Praveen Muley
      Nokia
      701 East Middlefield Rd
      Mountain View, CA  94043
      U.S.A.

      Email: praveen.muley@nokia.com



      Ray (Lei) Qiu
      Juniper Networks
      1194 North Mathilda Ave.
      Sunnyvale, CA  94089
      U.S.A.

      Email: rqiu@juniper.net



      Yakov Rekhter
      Juniper Networks
      1194 North Mathilda Ave.



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      Sunnyvale, CA  94089
      U.S.A.

      Email: yakov@juniper.net



      Kanwar Singh
      Nokia
      701 E Middlefield Rd
      Mountain View, CA  94043
      USA

      Email: kanwar.singh@nokia.com



11.  References

11.1.  Normative References

   [RFC2119]  Bradner, S., "Key words for use in RFCs to Indicate
              Requirement Levels", BCP 14, RFC 2119,
              DOI 10.17487/RFC2119, March 1997,
              <https://www.rfc-editor.org/info/rfc2119>.

   [RFC4875]  Aggarwal, R., Ed., Papadimitriou, D., Ed., and S.
              Yasukawa, Ed., "Extensions to Resource Reservation
              Protocol - Traffic Engineering (RSVP-TE) for Point-to-
              Multipoint TE Label Switched Paths (LSPs)", RFC 4875,
              DOI 10.17487/RFC4875, May 2007,
              <https://www.rfc-editor.org/info/rfc4875>.

   [RFC5880]  Katz, D. and D. Ward, "Bidirectional Forwarding Detection
              (BFD)", RFC 5880, DOI 10.17487/RFC5880, June 2010,
              <https://www.rfc-editor.org/info/rfc5880>.

   [RFC6513]  Rosen, E., Ed. and R. Aggarwal, Ed., "Multicast in MPLS/
              BGP IP VPNs", RFC 6513, DOI 10.17487/RFC6513, February
              2012, <https://www.rfc-editor.org/info/rfc6513>.

   [RFC6514]  Aggarwal, R., Rosen, E., Morin, T., and Y. Rekhter, "BGP
              Encodings and Procedures for Multicast in MPLS/BGP IP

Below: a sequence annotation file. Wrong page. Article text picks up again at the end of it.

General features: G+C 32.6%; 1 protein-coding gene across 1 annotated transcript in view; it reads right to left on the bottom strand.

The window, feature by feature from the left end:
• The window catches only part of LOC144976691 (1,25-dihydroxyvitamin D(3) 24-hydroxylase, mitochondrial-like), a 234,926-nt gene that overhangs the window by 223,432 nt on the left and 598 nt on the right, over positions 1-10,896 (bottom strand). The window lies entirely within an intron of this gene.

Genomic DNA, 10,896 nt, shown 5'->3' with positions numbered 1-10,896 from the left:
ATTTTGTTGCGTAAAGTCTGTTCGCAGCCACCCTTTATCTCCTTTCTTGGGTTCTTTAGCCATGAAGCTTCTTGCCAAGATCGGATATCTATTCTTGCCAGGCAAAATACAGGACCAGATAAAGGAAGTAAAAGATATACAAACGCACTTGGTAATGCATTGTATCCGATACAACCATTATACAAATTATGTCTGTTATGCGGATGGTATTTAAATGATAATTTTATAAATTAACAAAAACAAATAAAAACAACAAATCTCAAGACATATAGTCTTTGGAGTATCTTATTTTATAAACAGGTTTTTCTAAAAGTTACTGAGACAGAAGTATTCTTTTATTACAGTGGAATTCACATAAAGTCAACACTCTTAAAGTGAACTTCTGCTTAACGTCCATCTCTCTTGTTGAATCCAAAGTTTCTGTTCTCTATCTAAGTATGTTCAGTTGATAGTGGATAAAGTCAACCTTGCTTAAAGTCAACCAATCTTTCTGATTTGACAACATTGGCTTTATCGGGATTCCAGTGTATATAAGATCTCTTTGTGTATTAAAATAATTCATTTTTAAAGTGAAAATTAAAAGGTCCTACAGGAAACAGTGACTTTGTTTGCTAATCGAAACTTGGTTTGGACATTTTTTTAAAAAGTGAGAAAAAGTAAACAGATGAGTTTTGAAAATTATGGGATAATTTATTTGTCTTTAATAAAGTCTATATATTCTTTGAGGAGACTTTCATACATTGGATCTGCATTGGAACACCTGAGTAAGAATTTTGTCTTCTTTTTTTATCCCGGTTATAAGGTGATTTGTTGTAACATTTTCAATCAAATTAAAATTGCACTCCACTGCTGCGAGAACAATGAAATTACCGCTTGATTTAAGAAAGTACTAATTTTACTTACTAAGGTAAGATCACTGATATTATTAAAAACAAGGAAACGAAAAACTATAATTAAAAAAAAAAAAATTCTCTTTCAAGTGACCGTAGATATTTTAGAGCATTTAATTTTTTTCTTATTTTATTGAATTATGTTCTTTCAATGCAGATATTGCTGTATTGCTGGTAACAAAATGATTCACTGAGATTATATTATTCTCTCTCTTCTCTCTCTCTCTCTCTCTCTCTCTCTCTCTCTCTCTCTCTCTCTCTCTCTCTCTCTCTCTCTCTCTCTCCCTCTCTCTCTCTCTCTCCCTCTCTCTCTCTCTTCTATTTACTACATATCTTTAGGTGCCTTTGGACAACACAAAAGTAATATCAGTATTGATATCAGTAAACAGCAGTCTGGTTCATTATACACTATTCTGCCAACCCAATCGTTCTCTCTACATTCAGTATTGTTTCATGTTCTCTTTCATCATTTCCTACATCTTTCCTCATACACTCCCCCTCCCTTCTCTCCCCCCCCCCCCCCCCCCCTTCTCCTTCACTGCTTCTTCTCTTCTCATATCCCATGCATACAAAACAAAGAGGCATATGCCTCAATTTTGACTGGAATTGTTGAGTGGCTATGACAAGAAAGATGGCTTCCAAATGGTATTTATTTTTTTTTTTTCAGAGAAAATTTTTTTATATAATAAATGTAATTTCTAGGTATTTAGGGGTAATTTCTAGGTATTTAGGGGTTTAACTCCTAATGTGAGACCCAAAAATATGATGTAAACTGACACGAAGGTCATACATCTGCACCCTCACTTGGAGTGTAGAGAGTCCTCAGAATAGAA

VPNs", RFC 6514, DOI 10.17487/RFC6514, February 2012,
              <https://www.rfc-editor.org/info/rfc6514>.






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   [RFC8174]  Leiba, B., "Ambiguity of Uppercase vs Lowercase in RFC
              2119 Key Words", BCP 14, RFC 8174, DOI 10.17487/RFC8174,
              May 2017, <https://www.rfc-editor.org/info/rfc8174>.

   [RFC8562]  Katz, D., Ward, D., Pallagatti, S., Ed., and G. Mirsky,
              Ed., "Bidirectional Forwarding Detection (BFD) for
              Multipoint Networks", RFC 8562, DOI 10.17487/RFC8562,
              April 2019, <https://www.rfc-editor.org/info/rfc8562>.

11.2.  Informative References

   [RFC4090]  Pan, P., Ed., Swallow, G., Ed., and A. Atlas, Ed., "Fast
              Reroute Extensions to RSVP-TE for LSP Tunnels", RFC 4090,
              DOI 10.17487/RFC4090, May 2005,
              <https://www.rfc-editor.org/info/rfc4090>.

   [RFC7431]  Karan, A., Filsfils, C., Wijnands, IJ., Ed., and B.
              Decraene, "Multicast-Only Fast Reroute", RFC 7431,
              DOI 10.17487/RFC7431, August 2015,
              <https://www.rfc-editor.org/info/rfc7431>.

Authors' Addresses

   Thomas Morin (editor)
   Orange
   2, avenue Pierre Marzin
   Lannion  22307
   France

   Email: thomas.morin@orange-ftgroup.com


   Robert Kebler (editor)
   Juniper Networks
   1194 North Mathilda Ave.
   Sunnyvale, CA  94089
   U.S.A.

   Email: rkebler@juniper.net


   Greg Mirsky (editor)
   ZTE Corp.

   Email: gregimirsky@gmail.com